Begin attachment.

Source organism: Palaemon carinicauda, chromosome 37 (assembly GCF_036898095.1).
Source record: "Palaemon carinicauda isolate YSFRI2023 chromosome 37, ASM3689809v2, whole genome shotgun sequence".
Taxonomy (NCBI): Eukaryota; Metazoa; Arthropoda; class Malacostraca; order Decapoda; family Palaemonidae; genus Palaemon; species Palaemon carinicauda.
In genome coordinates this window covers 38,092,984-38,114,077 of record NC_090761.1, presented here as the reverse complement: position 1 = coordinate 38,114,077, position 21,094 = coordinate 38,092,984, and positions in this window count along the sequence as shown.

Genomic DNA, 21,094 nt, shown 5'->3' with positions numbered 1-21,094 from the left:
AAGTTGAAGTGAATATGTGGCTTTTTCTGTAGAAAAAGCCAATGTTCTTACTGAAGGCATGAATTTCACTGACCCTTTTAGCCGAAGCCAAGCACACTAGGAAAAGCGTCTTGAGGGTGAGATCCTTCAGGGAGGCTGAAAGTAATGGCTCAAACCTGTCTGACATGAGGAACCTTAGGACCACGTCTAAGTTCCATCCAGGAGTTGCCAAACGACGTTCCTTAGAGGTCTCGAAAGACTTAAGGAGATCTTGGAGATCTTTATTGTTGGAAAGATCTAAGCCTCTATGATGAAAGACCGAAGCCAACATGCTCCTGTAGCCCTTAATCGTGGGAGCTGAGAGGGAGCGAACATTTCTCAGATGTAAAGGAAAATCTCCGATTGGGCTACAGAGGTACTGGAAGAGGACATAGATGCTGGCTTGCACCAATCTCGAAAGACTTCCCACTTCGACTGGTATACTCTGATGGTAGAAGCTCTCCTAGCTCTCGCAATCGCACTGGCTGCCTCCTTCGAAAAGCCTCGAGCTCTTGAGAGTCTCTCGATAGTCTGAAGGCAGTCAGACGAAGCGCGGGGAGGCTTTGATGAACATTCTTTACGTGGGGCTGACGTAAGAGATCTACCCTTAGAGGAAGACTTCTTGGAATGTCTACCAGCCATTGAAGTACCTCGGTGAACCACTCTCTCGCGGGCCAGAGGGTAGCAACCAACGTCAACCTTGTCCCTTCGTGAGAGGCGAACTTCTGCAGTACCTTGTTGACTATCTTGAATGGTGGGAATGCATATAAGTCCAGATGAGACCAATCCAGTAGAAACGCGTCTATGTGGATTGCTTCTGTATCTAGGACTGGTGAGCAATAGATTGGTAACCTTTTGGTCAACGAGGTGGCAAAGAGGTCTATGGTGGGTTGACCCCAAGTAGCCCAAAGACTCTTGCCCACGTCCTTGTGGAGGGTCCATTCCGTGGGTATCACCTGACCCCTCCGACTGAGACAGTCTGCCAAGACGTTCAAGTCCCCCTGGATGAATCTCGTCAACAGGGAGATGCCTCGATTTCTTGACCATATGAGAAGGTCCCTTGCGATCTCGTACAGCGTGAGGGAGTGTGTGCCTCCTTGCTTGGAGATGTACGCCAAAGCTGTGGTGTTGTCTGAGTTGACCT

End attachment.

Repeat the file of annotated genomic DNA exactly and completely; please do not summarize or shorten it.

Source organism: Palaemon carinicauda, chromosome 37 (assembly GCF_036898095.1).
Source record: "Palaemon carinicauda isolate YSFRI2023 chromosome 37, ASM3689809v2, whole genome shotgun sequence".
Taxonomy (NCBI): Eukaryota; Metazoa; Arthropoda; class Malacostraca; order Decapoda; family Palaemonidae; genus Palaemon; species Palaemon carinicauda.
In genome coordinates this window covers 38,092,984-38,114,077 of record NC_090761.1, presented here as the reverse complement: position 1 = coordinate 38,114,077, position 21,094 = coordinate 38,092,984, and positions in this window count along the sequence as shown.

Genomic DNA, 21,094 nt, shown 5'->3' with positions numbered 1-21,094 from the left:
AAGTTGAAGTGAATATGTGGCTTTTTCTGTAGAAAAAGCCAATGTTCTTACTGAAGGCATGAATTTCACTGACCCTTTTAGCCGAAGCCAAGCACACTAGGAAAAGCGTCTTGAGGGTGAGATCCTTCAGGGAGGCTGAAAGTAATGGCTCAAACCTGTCTGACATGAGGAACCTTAGGACCACGTCTAAGTTCCATCCAGGAGTTGCCAAACGACGTTCCTTAGAGGTCTCGAAAGACTTAAGGAGATCTTGGAGATCTTTATTGTTGGAAAGATCTAAGCCTCTATGATGAAAGACCGAAGCCAACATGCTCCTGTAGCCCTTAATCGTGGGAGCTGAGAGGGAGCGAACATTTCTCAGATGTAAAGGAAAATCTCCGATTGGGCTACAGAGGTACTGGAAGAGGACATAGATGCTGGCTTGCACCAATCTCGAAAGACTTCCCACTTCGACTGGTATACTCTGATGGTAGAAGCTCTCCTAGCTCTCGCAATCGCACTGGCTGCCTCCTTCGAAAAGCCTCGAGCTCTTGAGAGTCTCTCGATAGTCTGAAGGCAGTCAGACGAAGCGCGGGGAGGCTTTGATGAACATTCTTTACGTGGGGCTGACGTAAGAGATCTACCCTTAGAGGAAGACTTCTTGGAATGTCTACCAGCCATTGAAGTACCTCGGTGAACCACTCTCTCGCGGGCCAGAGGGTAGCAACCAACGTCAACCTTGTCCCTTCGTGAGAGGCGAACTTCTGCAGTACCTTGTTGACTATCTTGAATGGTGGGAATGCATATAAGTCCAGATGAGACCAATCCAGTAGAAACGCGTCTATGTGGATTGCTTCTGTATCTAGGACTGGTGAGCAATAGATTGGTAACCTTTTGGTCAACGAGGTGGCAAAGAGGTCTATGGTGGGTTGACCCCAAGTAGCCCAAAGACTCTTGCCCACGTCCTTGTGGAGGGTCCATTCCGTGGGTATCACCTGACCCCTCCGACTGAGACAGTCTGCCAAGACGTTCAAGTCCCCCTGGATGAATCTCGTCAACAGGGAGATGCCTCGATTTCTTGACCATATGAGAAGGTCCCTTGCGATCTCGTACAGCGTGAGGGAGTGTGTGCCTCCTTGCTTGGAGATGTACGCCAAAGCTGTGGTGTTGTCTGAGTTGACCT